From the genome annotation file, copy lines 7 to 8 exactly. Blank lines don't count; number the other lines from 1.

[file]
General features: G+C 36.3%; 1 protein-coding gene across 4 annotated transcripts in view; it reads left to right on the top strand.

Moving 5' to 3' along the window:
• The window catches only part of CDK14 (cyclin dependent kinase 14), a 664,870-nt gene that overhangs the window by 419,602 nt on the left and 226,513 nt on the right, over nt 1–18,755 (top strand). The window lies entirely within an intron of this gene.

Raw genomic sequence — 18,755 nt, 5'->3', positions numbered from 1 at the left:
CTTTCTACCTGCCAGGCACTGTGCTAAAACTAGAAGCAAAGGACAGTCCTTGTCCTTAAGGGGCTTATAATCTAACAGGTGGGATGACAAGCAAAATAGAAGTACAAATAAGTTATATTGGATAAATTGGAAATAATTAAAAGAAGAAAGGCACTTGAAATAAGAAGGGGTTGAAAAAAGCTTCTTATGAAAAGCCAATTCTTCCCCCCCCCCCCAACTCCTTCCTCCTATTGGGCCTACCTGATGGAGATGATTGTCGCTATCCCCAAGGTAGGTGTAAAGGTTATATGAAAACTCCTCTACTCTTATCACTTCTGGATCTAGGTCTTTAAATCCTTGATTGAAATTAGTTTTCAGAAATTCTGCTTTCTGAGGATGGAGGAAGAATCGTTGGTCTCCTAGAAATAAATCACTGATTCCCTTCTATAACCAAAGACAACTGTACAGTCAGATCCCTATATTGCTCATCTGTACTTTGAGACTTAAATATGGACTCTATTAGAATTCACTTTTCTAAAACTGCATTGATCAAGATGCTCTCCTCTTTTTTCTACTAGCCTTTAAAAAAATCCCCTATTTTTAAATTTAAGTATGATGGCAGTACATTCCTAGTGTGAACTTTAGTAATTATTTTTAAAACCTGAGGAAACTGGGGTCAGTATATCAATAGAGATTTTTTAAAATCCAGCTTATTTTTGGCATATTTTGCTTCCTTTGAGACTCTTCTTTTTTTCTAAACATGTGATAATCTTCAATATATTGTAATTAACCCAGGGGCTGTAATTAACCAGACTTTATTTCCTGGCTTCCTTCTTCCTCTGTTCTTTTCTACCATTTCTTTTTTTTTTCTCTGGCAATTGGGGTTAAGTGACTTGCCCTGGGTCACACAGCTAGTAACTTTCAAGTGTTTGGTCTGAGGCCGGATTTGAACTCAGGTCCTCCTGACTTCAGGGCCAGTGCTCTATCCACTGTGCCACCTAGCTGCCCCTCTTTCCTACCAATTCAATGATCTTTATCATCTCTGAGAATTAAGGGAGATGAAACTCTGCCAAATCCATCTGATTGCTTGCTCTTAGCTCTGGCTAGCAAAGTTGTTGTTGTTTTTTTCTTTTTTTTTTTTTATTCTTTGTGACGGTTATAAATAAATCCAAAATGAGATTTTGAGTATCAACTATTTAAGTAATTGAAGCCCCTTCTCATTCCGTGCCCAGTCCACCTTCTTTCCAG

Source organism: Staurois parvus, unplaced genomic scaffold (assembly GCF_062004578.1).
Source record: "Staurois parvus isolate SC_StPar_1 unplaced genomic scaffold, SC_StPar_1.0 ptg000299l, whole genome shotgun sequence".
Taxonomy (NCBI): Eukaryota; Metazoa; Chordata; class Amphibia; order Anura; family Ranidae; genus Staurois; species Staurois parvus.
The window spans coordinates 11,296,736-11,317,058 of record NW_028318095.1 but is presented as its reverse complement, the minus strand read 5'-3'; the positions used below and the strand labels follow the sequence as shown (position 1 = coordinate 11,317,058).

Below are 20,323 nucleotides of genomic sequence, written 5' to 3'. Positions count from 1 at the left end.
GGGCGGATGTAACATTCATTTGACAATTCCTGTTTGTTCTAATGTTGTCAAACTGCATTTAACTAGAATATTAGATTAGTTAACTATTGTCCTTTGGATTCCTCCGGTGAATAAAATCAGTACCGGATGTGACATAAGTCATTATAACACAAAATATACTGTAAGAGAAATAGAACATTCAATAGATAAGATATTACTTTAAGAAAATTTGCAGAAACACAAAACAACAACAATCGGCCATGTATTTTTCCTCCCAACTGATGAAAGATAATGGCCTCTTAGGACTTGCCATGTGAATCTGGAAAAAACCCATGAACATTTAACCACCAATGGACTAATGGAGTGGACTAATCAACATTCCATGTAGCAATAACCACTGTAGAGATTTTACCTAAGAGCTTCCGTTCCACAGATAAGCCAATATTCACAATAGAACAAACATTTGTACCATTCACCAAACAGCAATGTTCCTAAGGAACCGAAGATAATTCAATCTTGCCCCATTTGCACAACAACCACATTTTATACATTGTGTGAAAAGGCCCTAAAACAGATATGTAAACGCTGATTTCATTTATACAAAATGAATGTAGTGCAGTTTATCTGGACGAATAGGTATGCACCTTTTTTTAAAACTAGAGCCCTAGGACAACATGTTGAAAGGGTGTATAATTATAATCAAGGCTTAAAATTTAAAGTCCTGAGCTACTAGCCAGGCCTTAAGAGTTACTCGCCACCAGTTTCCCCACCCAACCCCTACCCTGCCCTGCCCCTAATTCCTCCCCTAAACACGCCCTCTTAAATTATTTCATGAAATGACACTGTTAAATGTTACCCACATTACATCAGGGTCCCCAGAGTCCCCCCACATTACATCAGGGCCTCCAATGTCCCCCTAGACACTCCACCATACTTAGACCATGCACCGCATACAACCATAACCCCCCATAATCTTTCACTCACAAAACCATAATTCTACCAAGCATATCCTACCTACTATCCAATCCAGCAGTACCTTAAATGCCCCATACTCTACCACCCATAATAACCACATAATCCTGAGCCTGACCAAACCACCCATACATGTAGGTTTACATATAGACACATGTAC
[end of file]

Source record: "Staurois parvus isolate SC_StPar_1 unplaced genomic scaffold, SC_StPar_1.0 ptg000299l, whole genome shotgun sequence".
Taxonomy (NCBI): Eukaryota; Metazoa; Chordata; class Amphibia; order Anura; family Ranidae; genus Staurois; species Staurois parvus.